International security and the legacy of the League of Nations
The key actors in international relations – states – have struggled to arrive at rules of behaviour which will reduce the chances that widespread, violent conflict will break out. During the 19th century, such arrangements were advisory and voluntary. After World War I, they became more formal and institutionalised. The League of Nations was founded after World War I to increase the chances of international cooperation reducing international conflict. Less than 20 years after the founding of the League of Nations, World War II broke out. Clearly, despite collectivist aspirations and attempts to introduce new norms of international behaviour, the League had ‘failed’. Nevertheless, the League of Nations does represent the first attempt to formalise the organisation of international order and develop a collective security mechanism in international relations. The post-World War II global security organisation, the United Nations, built on the League, especially in terms of institutions, while learning from the League’s organisational failures.
Despite its failure in preventing inter-state conflict and World War II, the League created the template for later international organisation, giving rise to international institutions that survived its own demise – most notably the International Court of Justice at the Hague (to arbitrate in disputes between states) and the International Labour Organisation (ILO) established in 1933. Both are still functioning today and will be covered in later chapters.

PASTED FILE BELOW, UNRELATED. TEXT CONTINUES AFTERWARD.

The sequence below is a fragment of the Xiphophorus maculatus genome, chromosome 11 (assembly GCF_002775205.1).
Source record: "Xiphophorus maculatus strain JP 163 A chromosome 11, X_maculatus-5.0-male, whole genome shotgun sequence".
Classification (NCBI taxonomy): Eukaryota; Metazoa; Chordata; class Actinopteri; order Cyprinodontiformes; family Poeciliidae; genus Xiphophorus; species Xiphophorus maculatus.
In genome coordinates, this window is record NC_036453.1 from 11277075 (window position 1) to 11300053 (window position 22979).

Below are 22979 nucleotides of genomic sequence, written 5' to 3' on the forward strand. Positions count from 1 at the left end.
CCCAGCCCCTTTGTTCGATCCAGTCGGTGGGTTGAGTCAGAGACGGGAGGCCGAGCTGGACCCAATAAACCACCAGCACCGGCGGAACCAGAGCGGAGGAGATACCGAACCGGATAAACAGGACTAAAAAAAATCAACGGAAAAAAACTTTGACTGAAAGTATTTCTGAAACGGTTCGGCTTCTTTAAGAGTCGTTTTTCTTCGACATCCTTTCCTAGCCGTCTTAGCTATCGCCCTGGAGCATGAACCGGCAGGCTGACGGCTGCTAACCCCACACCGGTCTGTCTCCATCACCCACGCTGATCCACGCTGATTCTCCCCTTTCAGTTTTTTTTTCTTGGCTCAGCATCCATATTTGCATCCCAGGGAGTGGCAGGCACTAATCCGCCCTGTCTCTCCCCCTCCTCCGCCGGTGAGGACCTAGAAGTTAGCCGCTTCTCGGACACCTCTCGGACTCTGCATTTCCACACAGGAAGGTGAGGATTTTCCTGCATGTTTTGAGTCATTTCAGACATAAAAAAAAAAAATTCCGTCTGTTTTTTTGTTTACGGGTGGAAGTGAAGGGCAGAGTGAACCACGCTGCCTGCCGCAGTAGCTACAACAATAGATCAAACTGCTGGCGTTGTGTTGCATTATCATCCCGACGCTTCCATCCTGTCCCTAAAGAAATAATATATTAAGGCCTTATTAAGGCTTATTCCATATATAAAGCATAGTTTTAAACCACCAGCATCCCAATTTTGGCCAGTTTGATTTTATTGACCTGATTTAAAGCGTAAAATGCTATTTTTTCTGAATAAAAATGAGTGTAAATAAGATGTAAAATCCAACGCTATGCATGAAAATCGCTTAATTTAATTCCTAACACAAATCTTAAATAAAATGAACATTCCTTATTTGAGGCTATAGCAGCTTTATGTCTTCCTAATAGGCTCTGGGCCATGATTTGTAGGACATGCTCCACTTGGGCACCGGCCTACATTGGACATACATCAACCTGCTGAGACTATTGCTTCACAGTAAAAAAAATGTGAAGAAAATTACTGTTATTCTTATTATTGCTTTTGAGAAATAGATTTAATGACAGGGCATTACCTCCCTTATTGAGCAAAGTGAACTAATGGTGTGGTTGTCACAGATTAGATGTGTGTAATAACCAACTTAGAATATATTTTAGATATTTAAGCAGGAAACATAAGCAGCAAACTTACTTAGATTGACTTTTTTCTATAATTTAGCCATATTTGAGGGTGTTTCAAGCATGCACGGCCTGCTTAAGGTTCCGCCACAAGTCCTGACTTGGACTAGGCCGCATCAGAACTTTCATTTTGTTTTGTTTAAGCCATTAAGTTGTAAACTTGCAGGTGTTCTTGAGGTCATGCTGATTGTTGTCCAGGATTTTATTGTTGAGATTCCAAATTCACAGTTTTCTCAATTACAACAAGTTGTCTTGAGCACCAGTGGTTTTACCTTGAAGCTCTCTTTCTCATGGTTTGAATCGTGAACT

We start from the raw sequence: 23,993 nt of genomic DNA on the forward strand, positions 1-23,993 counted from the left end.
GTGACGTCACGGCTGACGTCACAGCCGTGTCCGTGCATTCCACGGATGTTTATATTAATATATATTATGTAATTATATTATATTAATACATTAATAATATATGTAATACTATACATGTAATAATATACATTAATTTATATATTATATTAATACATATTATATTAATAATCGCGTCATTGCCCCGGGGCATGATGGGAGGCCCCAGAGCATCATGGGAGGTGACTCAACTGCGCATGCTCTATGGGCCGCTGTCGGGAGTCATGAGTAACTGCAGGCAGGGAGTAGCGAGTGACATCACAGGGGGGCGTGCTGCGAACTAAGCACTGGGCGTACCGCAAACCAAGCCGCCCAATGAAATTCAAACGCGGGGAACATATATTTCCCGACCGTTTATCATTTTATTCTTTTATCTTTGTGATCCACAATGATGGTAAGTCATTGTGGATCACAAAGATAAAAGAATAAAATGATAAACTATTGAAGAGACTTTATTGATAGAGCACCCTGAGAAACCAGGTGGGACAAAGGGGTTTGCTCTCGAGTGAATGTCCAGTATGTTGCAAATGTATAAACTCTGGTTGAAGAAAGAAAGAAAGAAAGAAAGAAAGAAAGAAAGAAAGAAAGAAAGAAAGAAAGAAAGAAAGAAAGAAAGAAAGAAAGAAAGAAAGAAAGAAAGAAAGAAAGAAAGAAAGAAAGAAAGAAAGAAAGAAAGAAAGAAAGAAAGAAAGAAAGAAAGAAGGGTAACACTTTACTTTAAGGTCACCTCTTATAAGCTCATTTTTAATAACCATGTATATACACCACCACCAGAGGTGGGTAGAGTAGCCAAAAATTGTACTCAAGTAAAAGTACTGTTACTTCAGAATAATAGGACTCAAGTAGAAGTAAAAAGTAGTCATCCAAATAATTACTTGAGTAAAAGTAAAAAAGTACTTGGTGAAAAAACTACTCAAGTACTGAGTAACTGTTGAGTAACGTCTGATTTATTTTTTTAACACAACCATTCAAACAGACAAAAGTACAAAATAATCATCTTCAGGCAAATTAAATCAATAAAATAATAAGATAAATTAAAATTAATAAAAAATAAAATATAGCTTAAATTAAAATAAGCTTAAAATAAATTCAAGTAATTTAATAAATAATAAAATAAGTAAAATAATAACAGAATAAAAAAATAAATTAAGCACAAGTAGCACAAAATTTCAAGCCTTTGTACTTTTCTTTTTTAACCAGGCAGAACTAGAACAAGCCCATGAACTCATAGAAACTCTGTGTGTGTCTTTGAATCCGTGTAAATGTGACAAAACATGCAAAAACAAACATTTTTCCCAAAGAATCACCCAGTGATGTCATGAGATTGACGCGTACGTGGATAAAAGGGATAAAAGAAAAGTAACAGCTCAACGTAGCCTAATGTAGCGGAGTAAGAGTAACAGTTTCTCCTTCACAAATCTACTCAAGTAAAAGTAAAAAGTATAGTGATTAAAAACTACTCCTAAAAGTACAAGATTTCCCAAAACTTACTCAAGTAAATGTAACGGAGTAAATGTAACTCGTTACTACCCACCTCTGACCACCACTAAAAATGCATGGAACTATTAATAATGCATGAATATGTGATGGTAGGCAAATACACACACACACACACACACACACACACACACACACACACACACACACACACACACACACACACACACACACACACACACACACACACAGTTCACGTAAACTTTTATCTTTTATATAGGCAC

Second, despite its failure, the Covenant of the League constituted a chart, an initial road map, for discovering and strengthening patterns of behaviour supporting a developing ideal of a world community, which reached something like fruition after World War II in the United Nations Organisation – once again the brainchild of a US president, this time Franklin D. Roosevelt.